Indonesia’s ride-hailing app safety a growing concern

A Gojek rider transports a passenger in Jakarta on February 2, 2017. (Bay Ismoyo / AFP)

Mobile ride-hailing applications are modernising and enhancing urban transportation systems in Southeast Asia. In Indonesia, 250 million people have embraced the use of apps such as Grab, Go-Jek and Uber, according to a 2018 ecommerceIQ (eIQ) - a market research brand dedicated to ecommerce - report. These apps offer targeted GPS services that enable rapid pick-up, easier navigation, quicker journeys, decrease in road congestion and undoubtedly lower pricing compared to conventional ride-hailing methods.

How do these apps work?

The basic function for all three apps is the same whereby a user creates an account on the app and enters their pick-up location and destination. The app then uses the rider’s smartphone GPS to locate a nearby driver, and sends the driver’s contact information to the passenger once the driver has accepted the pickup. Drivers are tracked in real time via their own smartphone GPS as they make their way to the passenger, and the journey itself is also tracked via GPS.

Recent additions to these app include features such as e-wallet payments, food delivery and even ride-sharing with other passengers.

According to a 2018 report by Oxford Business Group, “…these value-added features are possible thanks to each player’s treasure chest topped up with billions of dollars from venture capital funds and massive corporates like Alibaba, Honda, and SoftBank.”

However, with constant addition of features or not, the usage of such ride-hailing apps does come with concerns by those who use them. The 2018 eIQ survey of major cities in Indonesia such as Sumatra, Java, Kalimantan, Sulawesi, Bali, West Nusa Tenggara, and Papua, revealed that safety is a primary factor when choosing which ride-hailing application to use.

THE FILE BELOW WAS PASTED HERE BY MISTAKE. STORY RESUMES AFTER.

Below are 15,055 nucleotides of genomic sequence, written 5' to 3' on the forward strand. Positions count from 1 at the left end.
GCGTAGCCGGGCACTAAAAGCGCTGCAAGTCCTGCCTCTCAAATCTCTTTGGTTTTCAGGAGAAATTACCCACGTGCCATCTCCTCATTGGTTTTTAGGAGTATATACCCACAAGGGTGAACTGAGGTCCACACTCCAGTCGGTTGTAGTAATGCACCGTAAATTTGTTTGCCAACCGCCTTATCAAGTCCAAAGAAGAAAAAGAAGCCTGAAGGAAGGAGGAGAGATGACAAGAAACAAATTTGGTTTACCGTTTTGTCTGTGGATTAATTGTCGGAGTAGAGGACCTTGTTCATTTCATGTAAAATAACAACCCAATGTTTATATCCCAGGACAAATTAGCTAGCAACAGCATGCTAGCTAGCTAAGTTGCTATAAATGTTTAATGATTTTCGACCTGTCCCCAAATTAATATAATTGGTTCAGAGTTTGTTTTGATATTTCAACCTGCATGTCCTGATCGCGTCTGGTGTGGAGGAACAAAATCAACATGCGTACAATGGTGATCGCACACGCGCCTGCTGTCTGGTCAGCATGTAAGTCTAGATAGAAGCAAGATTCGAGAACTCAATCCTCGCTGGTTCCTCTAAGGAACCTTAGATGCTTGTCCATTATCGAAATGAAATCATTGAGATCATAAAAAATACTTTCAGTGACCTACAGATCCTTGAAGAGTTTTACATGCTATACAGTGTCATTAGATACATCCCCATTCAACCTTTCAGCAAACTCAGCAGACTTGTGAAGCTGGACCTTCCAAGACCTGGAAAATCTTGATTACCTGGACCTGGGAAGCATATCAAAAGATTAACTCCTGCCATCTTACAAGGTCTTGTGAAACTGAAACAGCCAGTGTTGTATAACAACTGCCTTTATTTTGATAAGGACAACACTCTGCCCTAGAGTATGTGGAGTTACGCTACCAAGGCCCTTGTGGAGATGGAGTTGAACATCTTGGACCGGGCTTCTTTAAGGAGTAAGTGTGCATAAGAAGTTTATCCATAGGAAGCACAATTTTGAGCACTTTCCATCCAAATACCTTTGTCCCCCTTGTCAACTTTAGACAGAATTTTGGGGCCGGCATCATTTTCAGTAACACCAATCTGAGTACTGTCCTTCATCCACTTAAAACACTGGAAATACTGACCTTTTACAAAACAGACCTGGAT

Safety first

Although there is a general consensus that pricing and number of promotions are two important factors that affect the use of ride hailing apps, safety still remains the number one deciding factor for consumers. The eIQ study reveals that a majority of respondents (26%), amongst other factors, prioritise safety over other value-added services when choosing which ride-hailing application to use.

Citing the study, according to the Head of Indonesia’s Traffic Police Unit, traffic related deaths in Indonesia have hit worrisome levels at roughly 30,000 per year, a statistic higher than crime related and terrorism caused deaths combined altogether.

“Think of the approximately 28,000 to 30,000 people who die on the road per year because of accidents. Compared to terrorism and crime (the difference) is huge,”, said National Traffic Police Chief, Royke Lumowa.

He also added that the number of traffic incidents in Indonesia is the highest among other Southeast Asian countries.

Safety assurances

To assure both, passengers and drivers, the three ride-hailing apps mentioned above offer insurance coverage in Indonesia. The decision to offer insurance comes from the government which insisted that such stipulations are necessary to create a level playing field and to ensure public safety.

Currently, Go-Jek offers up to US$751 for death and US$375.50 for injury. Grab provides up to US$3,755 for death, and US$1,877.50 for users with severe injuries. On the other hand, Uber provides the most; which is up to US$7,510 for death, and US$751 for injury.

Other preferences

Apart from safety, Indonesians also looked at the ease of finding a driver as a factor in choosing which ride-hailing app to use. Other factors include frequent promotions and discounts, easy navigation within the app, variety of payment options, food delivery options, excellent customer service and loyalty reward points.

One feature that does not interest Indonesian users is e-wallet features. “Nevertheless, payments remain a priority area for senior management looking to build a super app like WeChat in China,” stated the report.

CEO and co-founder of Go-Jek, Nadiem Makarim, said that he wants to separate Go-Pay from the Go-Jek ecosystem during an interview with CNBC, in 2017.

“Payments will be our core focus in 2018, and it will become the year Go-Pay leaves the Go-Jek app ecosystem and goes online and starts fulfilling its mission to be the number one financial inclusion tool for Indonesians to gain access to digital goods and a variety of financial services,” he stated.

All in all, ride-hailing providers in Indonesia and around the region should shift their brand’s direction by placing utmost importance on the quality and safety of passengers and vehicles, followed by other features. To do this, both, online and offline aspects should be taken into account for product development as it affects consumers’ decisions.